7.2.9 Practice American Lit. Adam Cooper

7.2.9 Practice: Complete Your Assignment
Practice American Literature and Composition
Points Possible: 40
Name: Adam Cooper RHS
Date: 12/3/2018
Hundreds of students protesting segregation were confronted by violence from police, police dogs, and fire
hoses in Alabama. The Birmingham Campaign of 1963-64 was a key event in the success of the Civil Rights Movement
that saw the Birmingham jails full of students. This campaign led to President Kennedy submitting his Civil rights bill to
congress and the achievement of another goal in the civil rights movement. Why did so many young people decide to
become activists for social justice?
Several activists interviewed for the Civil Rights History Project were in elementary school when they joined the
movement. Freeman Hrabowski was 12 years old when he was inspired to march in the Birmingham Children’s Crusade
of 1963. Hrabowski told how Dr. King told him and the other children, “What you do this day will have an impact on
children yet unborn.” He continues, “I’ll never forget that. I didn’t even understand it, but I knew it was powerful,
powerful, very powerful.” Hrabowski went on to become president of the University of Maryland, Baltimore County,
where he has made extraordinary strides to support African American students who pursue math and science degrees.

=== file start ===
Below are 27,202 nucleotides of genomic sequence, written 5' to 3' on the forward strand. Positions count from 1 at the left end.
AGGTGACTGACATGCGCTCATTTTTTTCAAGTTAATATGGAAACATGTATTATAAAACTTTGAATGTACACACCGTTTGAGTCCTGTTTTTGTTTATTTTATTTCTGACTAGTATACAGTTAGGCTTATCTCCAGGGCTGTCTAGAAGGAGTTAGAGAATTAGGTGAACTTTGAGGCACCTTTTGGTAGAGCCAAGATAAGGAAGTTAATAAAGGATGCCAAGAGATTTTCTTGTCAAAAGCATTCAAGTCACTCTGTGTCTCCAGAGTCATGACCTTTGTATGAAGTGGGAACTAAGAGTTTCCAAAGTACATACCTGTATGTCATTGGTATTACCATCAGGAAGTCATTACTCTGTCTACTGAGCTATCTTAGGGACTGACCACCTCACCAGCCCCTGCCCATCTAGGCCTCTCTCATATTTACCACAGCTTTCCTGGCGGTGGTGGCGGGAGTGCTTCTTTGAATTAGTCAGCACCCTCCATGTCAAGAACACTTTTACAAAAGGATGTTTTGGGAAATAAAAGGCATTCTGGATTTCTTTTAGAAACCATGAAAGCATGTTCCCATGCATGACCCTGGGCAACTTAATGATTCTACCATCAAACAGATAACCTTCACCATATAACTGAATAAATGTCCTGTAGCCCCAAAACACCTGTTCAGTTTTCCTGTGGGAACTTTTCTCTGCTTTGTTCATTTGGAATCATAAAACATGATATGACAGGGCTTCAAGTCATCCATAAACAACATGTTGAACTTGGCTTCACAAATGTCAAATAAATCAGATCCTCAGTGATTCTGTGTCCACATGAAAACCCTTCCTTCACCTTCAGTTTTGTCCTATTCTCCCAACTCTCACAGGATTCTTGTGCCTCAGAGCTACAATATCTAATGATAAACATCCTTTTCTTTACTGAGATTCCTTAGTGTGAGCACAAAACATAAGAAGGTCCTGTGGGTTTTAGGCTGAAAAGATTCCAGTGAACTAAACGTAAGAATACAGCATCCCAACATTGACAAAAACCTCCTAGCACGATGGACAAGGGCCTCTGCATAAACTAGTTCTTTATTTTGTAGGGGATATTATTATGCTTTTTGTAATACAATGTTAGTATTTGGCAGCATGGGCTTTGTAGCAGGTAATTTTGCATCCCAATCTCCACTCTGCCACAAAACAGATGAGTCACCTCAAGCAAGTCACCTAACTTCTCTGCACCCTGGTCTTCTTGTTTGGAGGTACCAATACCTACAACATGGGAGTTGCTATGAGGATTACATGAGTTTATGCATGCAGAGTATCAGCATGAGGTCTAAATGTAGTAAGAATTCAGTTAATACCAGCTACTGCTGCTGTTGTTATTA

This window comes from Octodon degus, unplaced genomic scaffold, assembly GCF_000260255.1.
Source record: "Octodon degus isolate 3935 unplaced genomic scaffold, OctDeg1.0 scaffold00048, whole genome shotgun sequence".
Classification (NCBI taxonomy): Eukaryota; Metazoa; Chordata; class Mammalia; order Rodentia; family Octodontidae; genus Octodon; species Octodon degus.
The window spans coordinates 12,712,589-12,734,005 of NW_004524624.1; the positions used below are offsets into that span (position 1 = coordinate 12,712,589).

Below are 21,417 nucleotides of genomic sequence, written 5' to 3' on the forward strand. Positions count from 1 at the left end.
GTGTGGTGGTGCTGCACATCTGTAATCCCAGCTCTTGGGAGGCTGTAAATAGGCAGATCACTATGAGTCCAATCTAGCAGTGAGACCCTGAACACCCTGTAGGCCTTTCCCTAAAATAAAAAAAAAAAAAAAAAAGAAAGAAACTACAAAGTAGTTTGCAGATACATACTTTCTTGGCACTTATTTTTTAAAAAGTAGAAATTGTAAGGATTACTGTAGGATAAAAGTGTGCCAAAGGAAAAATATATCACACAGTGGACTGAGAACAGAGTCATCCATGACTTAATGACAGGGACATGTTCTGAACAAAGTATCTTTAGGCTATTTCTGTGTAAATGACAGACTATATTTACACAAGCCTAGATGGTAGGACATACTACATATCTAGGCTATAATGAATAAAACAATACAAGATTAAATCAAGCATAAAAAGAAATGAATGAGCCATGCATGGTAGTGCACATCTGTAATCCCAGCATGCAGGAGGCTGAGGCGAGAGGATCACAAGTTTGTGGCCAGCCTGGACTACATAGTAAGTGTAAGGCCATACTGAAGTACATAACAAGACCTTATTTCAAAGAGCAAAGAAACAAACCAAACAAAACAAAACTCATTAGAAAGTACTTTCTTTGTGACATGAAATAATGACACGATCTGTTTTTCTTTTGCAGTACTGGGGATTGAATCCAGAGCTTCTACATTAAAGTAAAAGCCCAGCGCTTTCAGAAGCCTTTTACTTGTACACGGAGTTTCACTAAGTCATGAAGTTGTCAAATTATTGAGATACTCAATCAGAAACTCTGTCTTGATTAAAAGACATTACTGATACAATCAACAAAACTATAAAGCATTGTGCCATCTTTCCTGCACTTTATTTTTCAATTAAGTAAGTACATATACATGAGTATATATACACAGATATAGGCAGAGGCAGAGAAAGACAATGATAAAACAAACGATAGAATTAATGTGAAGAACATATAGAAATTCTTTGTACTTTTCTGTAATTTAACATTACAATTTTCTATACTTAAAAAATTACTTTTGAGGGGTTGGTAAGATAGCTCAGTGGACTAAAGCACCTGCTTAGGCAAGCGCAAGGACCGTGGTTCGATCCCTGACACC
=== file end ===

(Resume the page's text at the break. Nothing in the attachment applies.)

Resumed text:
As a child, Clara Luper attended many meetings of the NAACP Youth Council in Oklahoma City because her
mother, Marilyn, was the leader of this group. She remembers, “We were having an NAACP Youth Council meeting, and I
was eight years old at that time. “We were having an NAACP Youth Council meeting, and I was eight years old at that
time. That’s how I can remember that I was not ten years old. And I – we were talking about our experiences and our
negotiation – and I suggested, made a motion that we would go down to Katz Drug Store and just sit, just sit and sit until
they served us.” This protest led to the desegregation of the drug store’s lunch counter in Oklahoma City.
Ezell Blair Jr., 18; Franklin McCain, 19; Joseph
McNeil, 17; and David Richmond, 18, all students at
North Carolina Agricultural and Technical State
University — made their stand on Feb. 1, 1960. Within
three days, they were joined by some 300 others. The
results of the Greensboro sit-ins probably showed more
than anything the power that a small group of students
could have in a non-violent protest. In an interview in
2005 Mr. McCain said, “Inevitably, people ask me, ‘What
can I do?’” “What kind of question is that? Look around
you. Once you identify what you want to do, don’t ask
for the masses to help you, because they won’t come.”
The movement completely altered the lives of young activists. Many of them experienced great success as
lawyers, professors, politicians, and leaders of their own communities and other social justice movements. They joined
the fight to not only shape their own futures, but to also make better opportunities for the generations that came
behind them in a more objective world.
Works Cited:
1. https://www.loc.gov/collections/civil-rights-history-project/articles-and-essays/youth-in-the-civil-rightsmovement/
2. By Maggie Astor https://www.nytimes.com/2018/03/05/us/student-protest-movements.html
3. http://www.newseum.org/exhibits/current/make-some-noise-students-and-the-civil-rights-movement/
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